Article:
From Where We Sit

The continuous rise of AI

I just finished reading the book The Wealth of Humans: Work, Power, and Status in the 21st Century by American journalist Ryan Avent. It took me 10 months to finish the book. My son who gave me the book as a Christmas gift in 2017 was shocked to find out around the third week of October that I have not finished reading the book yet. The excuse I gave him was that the book was quite heavy. Avent admitted in the epilogue that his book is rather gloomy at parts. The Wealth of Humans will probably go down my personal history as the book that took me longest to finish reading.

So what caused the heaviness and gloominess while reading the book? Avent has successfully painted a picture in my head of how the future looks like once artificial intelligence (AI) is widely used in retail, manufacturing, outsourcing, food, and other industries. It is not a beautiful picture at all. Just imagine millions of people losing their jobs to robots.

While I agree with Avent that the digital revolution is very much like the industrial revolution when he wrote “the experience of the industrial revolution tells us that society must go through a period of wrenching political change before it can agree on a broadly acceptable social system for sharing the fruits of this new technological world,” I am still highly skeptical about whether we can overcome the extremely painful transition unscathed. The industrial revolution was somewhat contained in the manufacturing sector. AI is different, because it can be applied to virtually any industry.

When AI reaches the level of development that it can already understand language, recognize patterns, solve problems, associate the correct emotion to a particular situation, and can feel or touch, disruption will not be contained. Imagine AI being able to diagnose disease and prescribe medications, address lawsuits, conduct research, and write an article. AI is already able to do all of these. One can argue that AI-enabled technology is inept in capturing the emotions and judgement humans are capable of feeling and doing. Contrary to this argument, I have watched an episode of the TV Show “Ancient Alien” at History Channel that showcased all the current developments in AI, which covers all of these.

AI will require more than what humans did during the industrial revolution. Transformation that requires a great shift in human mindset and leaving behind a whole lot of things we are so used to always doing espouses a great deal of anxiety and fear, which is very much founded. The McKinsey Global Institute insinuates that, by 2030, intelligent agents and robots could eliminate as much as 30 percent of the world’s workforce. McKinsey suggests that, in terms of scale, the automation revolution could rival the move away from agricultural labor during the 1900s in the United States and Europe and, more recently, the explosion of the Chinese labor economy. This means that around 400 to 800 million jobholders need to be redeployed, as they will be replaced by robo-employees. We will be lucky if this will not translate into chaos.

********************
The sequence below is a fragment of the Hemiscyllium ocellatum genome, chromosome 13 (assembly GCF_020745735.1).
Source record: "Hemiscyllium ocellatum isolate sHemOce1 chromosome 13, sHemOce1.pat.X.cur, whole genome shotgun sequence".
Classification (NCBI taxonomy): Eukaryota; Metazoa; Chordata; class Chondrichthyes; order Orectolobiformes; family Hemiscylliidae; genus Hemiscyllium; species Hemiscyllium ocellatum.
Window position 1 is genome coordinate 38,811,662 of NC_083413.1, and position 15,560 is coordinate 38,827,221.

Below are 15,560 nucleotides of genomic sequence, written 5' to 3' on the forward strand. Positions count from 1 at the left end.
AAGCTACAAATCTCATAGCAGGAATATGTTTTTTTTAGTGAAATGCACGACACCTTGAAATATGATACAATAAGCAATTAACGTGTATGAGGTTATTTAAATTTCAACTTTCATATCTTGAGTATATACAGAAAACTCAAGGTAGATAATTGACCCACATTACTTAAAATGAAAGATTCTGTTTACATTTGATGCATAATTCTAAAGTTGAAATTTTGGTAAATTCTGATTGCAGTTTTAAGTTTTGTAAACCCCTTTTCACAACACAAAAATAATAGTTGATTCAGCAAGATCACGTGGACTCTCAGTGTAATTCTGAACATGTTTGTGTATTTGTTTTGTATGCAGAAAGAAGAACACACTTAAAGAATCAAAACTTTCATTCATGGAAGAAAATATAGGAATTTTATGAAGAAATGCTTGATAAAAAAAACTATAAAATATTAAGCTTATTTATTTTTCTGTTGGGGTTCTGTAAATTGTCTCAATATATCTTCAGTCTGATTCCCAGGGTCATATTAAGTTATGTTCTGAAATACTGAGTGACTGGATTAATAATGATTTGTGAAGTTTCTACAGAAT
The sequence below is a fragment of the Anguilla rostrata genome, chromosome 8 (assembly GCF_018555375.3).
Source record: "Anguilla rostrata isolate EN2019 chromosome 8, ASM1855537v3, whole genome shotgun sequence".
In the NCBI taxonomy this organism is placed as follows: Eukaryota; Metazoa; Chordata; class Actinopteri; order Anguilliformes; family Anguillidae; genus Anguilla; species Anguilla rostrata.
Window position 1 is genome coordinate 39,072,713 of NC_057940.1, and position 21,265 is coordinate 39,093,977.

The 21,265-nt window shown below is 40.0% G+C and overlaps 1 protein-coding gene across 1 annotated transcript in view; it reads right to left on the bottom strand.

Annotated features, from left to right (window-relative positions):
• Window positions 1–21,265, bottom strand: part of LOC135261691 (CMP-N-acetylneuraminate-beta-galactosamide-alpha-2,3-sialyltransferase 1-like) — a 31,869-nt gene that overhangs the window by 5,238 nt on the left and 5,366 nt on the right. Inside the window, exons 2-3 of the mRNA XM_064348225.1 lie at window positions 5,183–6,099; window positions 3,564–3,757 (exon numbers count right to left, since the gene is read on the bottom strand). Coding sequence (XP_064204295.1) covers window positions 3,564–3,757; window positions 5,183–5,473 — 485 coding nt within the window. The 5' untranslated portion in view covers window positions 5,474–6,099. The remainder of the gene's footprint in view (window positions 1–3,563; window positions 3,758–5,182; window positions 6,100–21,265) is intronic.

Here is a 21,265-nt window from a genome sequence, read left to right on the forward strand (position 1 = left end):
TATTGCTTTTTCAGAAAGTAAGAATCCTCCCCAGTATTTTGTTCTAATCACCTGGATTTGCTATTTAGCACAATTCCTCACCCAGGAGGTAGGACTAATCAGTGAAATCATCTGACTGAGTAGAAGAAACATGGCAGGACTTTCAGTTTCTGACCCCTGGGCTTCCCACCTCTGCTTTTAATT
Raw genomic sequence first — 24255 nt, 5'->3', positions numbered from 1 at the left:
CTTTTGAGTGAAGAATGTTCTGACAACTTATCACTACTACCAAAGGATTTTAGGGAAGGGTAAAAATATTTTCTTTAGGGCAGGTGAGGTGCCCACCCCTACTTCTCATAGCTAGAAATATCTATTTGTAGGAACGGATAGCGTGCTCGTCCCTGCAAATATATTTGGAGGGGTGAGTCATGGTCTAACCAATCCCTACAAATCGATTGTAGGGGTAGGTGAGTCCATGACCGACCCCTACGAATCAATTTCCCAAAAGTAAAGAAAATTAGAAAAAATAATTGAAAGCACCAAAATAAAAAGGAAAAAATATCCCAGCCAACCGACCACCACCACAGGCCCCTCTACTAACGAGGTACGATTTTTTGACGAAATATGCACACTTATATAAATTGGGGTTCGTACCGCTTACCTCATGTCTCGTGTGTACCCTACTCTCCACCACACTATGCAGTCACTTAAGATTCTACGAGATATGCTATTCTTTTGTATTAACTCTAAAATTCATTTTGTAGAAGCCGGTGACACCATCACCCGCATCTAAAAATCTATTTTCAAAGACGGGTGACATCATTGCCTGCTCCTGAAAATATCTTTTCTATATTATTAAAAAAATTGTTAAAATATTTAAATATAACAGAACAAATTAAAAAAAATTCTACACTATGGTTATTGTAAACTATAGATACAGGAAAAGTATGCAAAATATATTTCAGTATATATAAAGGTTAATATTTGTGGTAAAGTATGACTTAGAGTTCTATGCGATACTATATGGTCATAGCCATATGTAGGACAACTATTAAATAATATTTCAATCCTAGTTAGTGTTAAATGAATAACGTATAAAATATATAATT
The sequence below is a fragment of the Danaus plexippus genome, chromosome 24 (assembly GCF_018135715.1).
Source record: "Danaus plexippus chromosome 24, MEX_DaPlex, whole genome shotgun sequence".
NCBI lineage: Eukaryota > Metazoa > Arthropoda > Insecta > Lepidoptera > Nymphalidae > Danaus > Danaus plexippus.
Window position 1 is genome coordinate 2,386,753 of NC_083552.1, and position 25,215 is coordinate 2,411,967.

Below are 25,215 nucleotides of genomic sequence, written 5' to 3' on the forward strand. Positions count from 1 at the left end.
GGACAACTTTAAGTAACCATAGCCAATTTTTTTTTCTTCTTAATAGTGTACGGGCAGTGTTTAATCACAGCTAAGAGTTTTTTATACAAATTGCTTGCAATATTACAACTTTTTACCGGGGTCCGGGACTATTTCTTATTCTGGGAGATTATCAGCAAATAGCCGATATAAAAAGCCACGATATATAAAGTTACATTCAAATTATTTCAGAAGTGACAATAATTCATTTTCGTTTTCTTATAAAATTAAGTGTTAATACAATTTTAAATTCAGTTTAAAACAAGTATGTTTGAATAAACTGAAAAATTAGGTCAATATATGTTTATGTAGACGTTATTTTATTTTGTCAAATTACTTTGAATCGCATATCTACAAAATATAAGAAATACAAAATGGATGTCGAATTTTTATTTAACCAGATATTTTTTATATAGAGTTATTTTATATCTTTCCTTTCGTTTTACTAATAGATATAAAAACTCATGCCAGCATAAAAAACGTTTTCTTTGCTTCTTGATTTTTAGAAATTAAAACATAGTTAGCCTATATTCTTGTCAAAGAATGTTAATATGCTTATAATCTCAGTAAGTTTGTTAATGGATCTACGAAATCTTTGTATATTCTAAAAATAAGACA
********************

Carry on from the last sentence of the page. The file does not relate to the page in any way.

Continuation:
As early as now, we need to start redefining, enriching, or redesigning jobs to lessen the blow. One thing is for sure: AI will take on repetitive and mundane tasks. The good side of this is that we will be freed up for other activities. Our free time can be used to create a symbiosis with AI. This symbiotic existence is practically unknown and unchartered territory at this time. It will require reinvestment and reinvention. Mike Rollings, research vice president at Gartner, said, “rather than have a machine replicating the steps that a human performs to reach a particular judgment, the entire decision process can be refactored to use the relative strengths and weaknesses of both machine and human to maximize value generation and redistribute decision making to increase agility.”

Amid all anxieties and fears, it is comforting to think that the history of humanity will show that every technological shift has resulted in more jobs being created than destroyed. When a labor cost-cutting device is put in place to automate a task, it results in efficiency and effectiveness and, in turn, it will require more humans to do other tasks to maintain such efficiency and effectiveness. The Wall Street’s commentary on The Robots Are Coming. Welcome Them, says that “simply put, jobs that robots can replace are not good jobs in the first place. As humans, we climb up the rungs of drudgery — physically tasking or mind-numbing jobs — to jobs that use what got us to the top of the food chain, our brains.”

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The transition brought about by AI will be very painful and borderline chaotic. It is a no brainer that rising unemployment has a negative impact on society. We do not expect unemployed individuals to do volunteer work. Those who are not working might end up committing crime to survive. Anyone pushed against the wall can only take so much and might end up abusing illegal drugs to be able to forget. Unemployment, high crime rate, drug abuse, and withdrawal from society are all correlated.

Resiliency is one of the traits humans have continuously improved on throughout the history of humanity. There is no doubt we will surpass this revolution if we start preparing now.

Obet Cruz is a Senior Managing Consultant of Advisory Services. P&A Grant Thornton is one of the leading Audit, Tax, Advisory, and Outsourcing firms in the Philippines, with 21 Partners and over 900 staff members. We’d like to hear from you! Tweet us: @PAGrantThornton, like us on Facebook: P&A Grant Thornton, and email your comments to Obet.cruz@ph.gt.com or pagrantthornton@ph.gt.com. For more information, visit our Website: www.grantthornton.com.ph.

 

As published in The Manila Times, dated 12 December 2018